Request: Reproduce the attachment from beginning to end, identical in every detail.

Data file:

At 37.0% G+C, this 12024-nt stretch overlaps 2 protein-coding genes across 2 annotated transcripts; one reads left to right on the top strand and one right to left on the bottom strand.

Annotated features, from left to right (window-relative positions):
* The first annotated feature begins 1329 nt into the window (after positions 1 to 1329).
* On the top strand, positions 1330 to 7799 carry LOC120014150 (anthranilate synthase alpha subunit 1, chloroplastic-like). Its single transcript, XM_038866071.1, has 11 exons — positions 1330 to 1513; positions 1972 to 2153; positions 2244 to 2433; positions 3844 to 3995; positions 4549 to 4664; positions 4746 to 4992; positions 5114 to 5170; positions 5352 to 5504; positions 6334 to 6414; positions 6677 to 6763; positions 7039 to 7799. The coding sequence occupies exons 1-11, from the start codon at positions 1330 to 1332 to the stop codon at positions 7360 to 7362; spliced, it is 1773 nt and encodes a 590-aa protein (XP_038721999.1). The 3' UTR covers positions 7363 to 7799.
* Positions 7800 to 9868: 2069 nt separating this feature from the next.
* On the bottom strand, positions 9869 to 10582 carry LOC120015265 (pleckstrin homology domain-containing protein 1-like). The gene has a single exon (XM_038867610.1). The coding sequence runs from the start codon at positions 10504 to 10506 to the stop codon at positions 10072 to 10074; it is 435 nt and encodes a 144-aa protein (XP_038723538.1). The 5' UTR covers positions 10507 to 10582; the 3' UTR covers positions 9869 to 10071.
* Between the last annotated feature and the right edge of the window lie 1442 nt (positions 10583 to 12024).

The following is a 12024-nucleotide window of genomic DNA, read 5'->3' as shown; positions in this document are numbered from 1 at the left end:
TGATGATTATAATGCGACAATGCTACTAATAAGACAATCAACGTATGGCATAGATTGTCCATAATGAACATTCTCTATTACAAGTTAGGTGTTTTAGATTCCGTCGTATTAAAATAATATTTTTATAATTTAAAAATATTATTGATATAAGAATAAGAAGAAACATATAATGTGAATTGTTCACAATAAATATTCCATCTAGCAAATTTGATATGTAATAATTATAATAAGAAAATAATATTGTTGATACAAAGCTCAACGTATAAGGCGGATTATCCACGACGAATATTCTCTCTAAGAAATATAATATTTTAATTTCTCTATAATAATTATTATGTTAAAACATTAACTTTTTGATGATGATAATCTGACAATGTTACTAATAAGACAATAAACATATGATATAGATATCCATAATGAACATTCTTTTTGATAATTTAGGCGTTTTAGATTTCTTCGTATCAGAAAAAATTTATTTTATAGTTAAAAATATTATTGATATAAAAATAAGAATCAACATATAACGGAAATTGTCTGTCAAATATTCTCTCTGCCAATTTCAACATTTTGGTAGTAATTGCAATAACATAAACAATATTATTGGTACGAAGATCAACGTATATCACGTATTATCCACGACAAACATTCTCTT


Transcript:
At 37.0% G+C, this 12024-nt stretch overlaps 2 protein-coding genes across 2 annotated transcripts; one reads left to right on the top strand and one right to left on the bottom strand.

Annotated features, from left to right (window-relative positions):
* The first annotated feature begins 1329 nt into the window (after positions 1 to 1329).
* On the top strand, positions 1330 to 7799 carry LOC120014150 (anthranilate synthase alpha subunit 1, chloroplastic-like). Its single transcript, XM_038866071.1, has 11 exons — positions 1330 to 1513; positions 1972 to 2153; positions 2244 to 2433; positions 3844 to 3995; positions 4549 to 4664; positions 4746 to 4992; positions 5114 to 5170; positions 5352 to 5504; positions 6334 to 6414; positions 6677 to 6763; positions 7039 to 7799. The coding sequence occupies exons 1-11, from the start codon at positions 1330 to 1332 to the stop codon at positions 7360 to 7362; spliced, it is 1773 nt and encodes a 590-aa protein (XP_038721999.1). The 3' UTR covers positions 7363 to 7799.
* Positions 7800 to 9868: 2069 nt separating this feature from the next.
* On the bottom strand, positions 9869 to 10582 carry LOC120015265 (pleckstrin homology domain-containing protein 1-like). The gene has a single exon (XM_038867610.1). The coding sequence runs from the start codon at positions 10504 to 10506 to the stop codon at positions 10072 to 10074; it is 435 nt and encodes a 144-aa protein (XP_038723538.1). The 5' UTR covers positions 10507 to 10582; the 3' UTR covers positions 9869 to 10071.
* Between the last annotated feature and the right edge of the window lie 1442 nt (positions 10583 to 12024).

The following is a 12024-nucleotide window of genomic DNA, read 5'->3' as shown; positions in this document are numbered from 1 at the left end:
TGATGATTATAATGCGACAATGCTACTAATAAGACAATCAACGTATGGCATAGATTGTCCATAATGAACATTCTCTATTACAAGTTAGGTGTTTTAGATTCCGTCGTATTAAAATAATATTTTTATAATTTAAAAATATTATTGATATAAGAATAAGAAGAAACATATAATGTGAATTGTTCACAATAAATATTCCATCTAGCAAATTTGATATGTAATAATTATAATAAGAAAATAATATTGTTGATACAAAGCTCAACGTATAAGGCGGATTATCCACGACGAATATTCTCTCTAAGAAATATAATATTTTAATTTCTCTATAATAATTATTATGTTAAAACATTAACTTTTTGATGATGATAATCTGACAATGTTACTAATAAGACAATAAACATATGATATAGATATCCATAATGAACATTCTTTTTGATAATTTAGGCGTTTTAGATTTCTTCGTATCAGAAAAAATTTATTTTATAGTTAAAAATATTATTGATATAAAAATAAGAATCAACATATAACGGAAATTGTCTGTCAAATATTCTCTCTGCCAATTTCAACATTTTGGTAGTAATTGCAATAACATAAACAATATTATTGGTACGAAGATCAACGTATATCACGTATTATCCACGACAAACATTCTCTT